Students skip out on Race 101

Tim Horneman

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Senior Veronica Leshok was the moderator of the event, which began with senior Quinton Cotton asking the audience to complete a questionairre which asked, for example, what cultural group was identified with hip-hop culture and rap CDs. After audience members completed the questions, Cotton talked about how questions such as these demonstrated stereotypes and prejudices.

“Your beliefs shape who you are and everything around you,” he said.

Provost Madeline Wake then gave a short presentation on Marquette’s attempts to increase diversity on campus. She said she had pushed more for diversity programs after talking with some new students whose roommates had asked for a room change after seeing them for the first time. She listed many of the efforts, which included adding black and Hispanic admissions counselors to the Office of Admissions. Still, she said she was not happy with progress so far, especially with the recent revelations that the percentage of minority students at Marquette had decreased significantly.

“The most important thing is that we are trying (to increase diversity), but we have fallen down,” Wake said.

She also spoke on the attempts to create a more diverse faculty, which had so far not done as well as she hoped.

After Wake finished, a panel of students from diverse backgrounds — from Arab to Filipino — discussed racial issues on campus. Senior Lina Al-Bitar, the president of the Arab Student Association, said now that more people are aware of people of Arab descent, they wanted to ask her more questions.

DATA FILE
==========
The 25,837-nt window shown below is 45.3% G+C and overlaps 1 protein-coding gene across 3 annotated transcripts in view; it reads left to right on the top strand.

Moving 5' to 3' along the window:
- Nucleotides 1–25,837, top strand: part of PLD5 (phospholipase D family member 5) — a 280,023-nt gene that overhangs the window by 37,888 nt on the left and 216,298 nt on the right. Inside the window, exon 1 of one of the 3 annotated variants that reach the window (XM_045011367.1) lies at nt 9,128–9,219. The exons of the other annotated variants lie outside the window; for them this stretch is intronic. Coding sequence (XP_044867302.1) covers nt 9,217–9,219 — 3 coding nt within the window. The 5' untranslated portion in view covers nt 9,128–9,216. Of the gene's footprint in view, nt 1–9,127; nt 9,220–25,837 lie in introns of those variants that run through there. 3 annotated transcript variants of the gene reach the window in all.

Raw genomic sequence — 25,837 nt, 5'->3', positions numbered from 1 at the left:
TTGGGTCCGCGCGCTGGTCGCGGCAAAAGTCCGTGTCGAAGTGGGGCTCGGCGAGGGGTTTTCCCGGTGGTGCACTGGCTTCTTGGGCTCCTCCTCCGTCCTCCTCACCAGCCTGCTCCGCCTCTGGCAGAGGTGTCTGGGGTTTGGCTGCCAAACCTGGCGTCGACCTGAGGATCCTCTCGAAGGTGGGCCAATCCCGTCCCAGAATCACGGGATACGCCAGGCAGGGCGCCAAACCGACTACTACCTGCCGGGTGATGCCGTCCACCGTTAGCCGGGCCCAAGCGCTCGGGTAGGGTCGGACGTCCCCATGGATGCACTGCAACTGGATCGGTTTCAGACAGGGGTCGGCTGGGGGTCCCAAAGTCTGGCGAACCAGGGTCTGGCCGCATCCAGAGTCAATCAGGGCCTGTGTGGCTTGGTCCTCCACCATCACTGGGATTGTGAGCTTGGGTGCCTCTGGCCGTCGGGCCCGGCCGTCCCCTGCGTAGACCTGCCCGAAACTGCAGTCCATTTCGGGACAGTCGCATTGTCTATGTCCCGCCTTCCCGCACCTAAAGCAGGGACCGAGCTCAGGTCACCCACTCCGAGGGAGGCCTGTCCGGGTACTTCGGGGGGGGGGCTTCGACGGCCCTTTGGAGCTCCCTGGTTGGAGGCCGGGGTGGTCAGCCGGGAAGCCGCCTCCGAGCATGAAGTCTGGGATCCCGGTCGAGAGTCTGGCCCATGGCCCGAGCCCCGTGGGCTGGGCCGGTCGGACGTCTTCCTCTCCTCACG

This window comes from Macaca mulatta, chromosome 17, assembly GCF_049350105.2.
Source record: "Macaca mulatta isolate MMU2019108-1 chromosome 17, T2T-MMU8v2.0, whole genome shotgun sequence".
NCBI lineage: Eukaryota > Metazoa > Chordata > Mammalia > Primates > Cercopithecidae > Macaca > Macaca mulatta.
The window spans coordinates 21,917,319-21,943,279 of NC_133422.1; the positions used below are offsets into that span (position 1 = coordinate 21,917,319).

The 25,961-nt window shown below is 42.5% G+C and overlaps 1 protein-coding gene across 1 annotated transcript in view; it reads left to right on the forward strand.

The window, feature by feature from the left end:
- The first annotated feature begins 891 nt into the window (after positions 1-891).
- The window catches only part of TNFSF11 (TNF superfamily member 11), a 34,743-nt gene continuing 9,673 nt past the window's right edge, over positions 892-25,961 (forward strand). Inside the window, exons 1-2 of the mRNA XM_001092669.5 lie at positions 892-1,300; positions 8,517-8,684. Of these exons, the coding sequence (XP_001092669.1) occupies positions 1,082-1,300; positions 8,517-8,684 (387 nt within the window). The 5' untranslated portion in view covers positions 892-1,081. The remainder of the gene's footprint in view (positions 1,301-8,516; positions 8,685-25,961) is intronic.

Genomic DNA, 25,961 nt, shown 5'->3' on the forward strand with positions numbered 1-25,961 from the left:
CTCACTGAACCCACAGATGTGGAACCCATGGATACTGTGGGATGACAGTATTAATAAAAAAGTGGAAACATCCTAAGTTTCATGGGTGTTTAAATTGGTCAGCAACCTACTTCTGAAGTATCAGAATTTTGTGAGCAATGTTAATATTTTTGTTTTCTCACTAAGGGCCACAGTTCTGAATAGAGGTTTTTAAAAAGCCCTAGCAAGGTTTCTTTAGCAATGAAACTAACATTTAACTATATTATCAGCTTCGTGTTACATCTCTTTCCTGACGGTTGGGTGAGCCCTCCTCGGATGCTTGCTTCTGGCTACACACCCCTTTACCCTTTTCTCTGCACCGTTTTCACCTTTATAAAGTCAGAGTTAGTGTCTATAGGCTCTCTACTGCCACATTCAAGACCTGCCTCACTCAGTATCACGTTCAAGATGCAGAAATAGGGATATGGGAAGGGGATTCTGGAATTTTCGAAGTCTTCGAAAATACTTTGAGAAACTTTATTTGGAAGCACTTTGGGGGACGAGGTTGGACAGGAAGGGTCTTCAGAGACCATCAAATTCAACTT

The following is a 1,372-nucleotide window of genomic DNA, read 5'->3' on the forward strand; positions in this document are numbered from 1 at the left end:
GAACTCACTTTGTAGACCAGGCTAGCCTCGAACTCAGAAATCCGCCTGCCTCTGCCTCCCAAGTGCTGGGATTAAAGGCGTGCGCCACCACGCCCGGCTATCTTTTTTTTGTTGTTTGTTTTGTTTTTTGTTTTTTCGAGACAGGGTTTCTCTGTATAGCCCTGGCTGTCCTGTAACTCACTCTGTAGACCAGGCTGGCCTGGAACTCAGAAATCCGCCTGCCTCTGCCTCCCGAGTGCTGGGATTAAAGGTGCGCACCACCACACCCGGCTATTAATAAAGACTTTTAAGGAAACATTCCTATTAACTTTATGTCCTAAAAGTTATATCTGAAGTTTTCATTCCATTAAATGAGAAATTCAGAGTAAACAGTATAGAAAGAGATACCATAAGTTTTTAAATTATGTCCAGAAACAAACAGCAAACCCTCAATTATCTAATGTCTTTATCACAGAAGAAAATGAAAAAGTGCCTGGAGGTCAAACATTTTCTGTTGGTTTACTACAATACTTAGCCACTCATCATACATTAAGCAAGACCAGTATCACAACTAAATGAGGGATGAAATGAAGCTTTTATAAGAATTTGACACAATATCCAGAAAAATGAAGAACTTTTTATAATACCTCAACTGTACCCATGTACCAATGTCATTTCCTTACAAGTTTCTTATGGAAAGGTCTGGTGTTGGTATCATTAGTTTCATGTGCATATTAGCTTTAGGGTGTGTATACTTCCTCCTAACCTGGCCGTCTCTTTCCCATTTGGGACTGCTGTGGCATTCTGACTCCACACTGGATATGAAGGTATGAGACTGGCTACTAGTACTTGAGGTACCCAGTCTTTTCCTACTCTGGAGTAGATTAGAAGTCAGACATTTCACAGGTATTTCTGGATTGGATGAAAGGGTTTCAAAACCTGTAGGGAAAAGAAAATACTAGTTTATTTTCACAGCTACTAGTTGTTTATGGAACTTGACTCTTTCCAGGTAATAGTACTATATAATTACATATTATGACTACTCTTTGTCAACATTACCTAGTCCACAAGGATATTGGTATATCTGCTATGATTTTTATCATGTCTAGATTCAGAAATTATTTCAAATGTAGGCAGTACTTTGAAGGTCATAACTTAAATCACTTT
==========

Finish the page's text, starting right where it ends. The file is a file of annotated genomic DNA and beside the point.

“But there’s a lot of ignorance on who we are,” she said.

Junior Tyanna Clayton-Mallett, a member of the Black Student Council and the African Student Association, said Marquette has done a good job dealing with racial issues. Still, she said faculty should be more involved in the discussion. She admitted she had thoughts of leaving Marquette, but she did not.

“Because I have a support network (of professors and students), it has made all the difference,” she said.

While participants in the forum considered the evening a success, there was noticeable disappointment in the lack of student attendance at the event.

“I wish that there were more (people here),” Wake said.

Leshok agreed.

“The students need to hear this,” she said. “The people who need to hear this aren’t here, so it’s up to those who are here to build dialogue.”

Cotton also expressed strong disappointment with the attendance.

“If diversity is a priority, more people would be here,” he said. He credited Wake with appearing, saying that her presence showed that “the university takes the issue (of racism) seriously.”

However, he said he was strongly concerned that nothing would come out of the events of the night.

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